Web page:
If students do get an opportunity to speak with a representative, prospective J.D. candidates should avoid asking about the school's median score for the Law School Admission Test, GPA or any basic stat that can be found online, experts say.
They should use the time to ask questions that are less obvious, says Brown from Fordham.
[Learn which law schools employ new grads.]
He suggests students ask questions such as: What do you look for in a personal statement? With the decline in applicants, how have things changed at your law school? How would I fit in? What is a good letter of recommendation?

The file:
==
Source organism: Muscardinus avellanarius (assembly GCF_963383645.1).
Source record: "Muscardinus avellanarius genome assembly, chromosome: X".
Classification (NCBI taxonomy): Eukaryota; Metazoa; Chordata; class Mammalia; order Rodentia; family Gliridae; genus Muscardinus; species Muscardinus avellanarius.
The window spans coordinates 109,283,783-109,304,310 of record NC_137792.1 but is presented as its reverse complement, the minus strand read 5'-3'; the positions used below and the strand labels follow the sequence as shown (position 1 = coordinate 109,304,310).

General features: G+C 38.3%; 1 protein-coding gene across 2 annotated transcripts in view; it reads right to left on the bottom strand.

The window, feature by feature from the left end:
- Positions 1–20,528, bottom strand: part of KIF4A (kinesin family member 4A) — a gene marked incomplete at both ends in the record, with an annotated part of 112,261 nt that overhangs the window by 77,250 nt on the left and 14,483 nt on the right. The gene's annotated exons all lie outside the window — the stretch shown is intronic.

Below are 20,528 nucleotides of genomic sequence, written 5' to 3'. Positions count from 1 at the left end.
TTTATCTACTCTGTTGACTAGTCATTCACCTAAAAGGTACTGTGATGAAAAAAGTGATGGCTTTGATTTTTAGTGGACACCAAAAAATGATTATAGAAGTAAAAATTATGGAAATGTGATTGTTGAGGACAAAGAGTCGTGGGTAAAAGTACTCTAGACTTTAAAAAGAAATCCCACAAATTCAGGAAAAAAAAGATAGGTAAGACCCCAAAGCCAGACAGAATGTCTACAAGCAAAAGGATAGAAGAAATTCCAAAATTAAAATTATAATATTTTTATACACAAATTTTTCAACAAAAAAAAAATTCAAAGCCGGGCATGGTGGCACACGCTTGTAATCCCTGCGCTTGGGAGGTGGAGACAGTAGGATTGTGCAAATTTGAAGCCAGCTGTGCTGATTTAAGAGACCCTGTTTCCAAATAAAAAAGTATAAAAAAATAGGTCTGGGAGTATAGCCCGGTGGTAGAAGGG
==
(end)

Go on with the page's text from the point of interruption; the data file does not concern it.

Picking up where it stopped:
They can also use fellow participants to get inspiration for questions.
"I encourage students to eavesdrop, to be voyeurs," he says. "Because they trigger new questions."
Once a rapport with a representative is established, students should mention something interesting about themselves to help them stand out, Brown says. Then, mention it again after the event concludes.
"One follow up with an email becomes important," he says.
Searching for a law school? Get our complete rankings of Best Law Schools.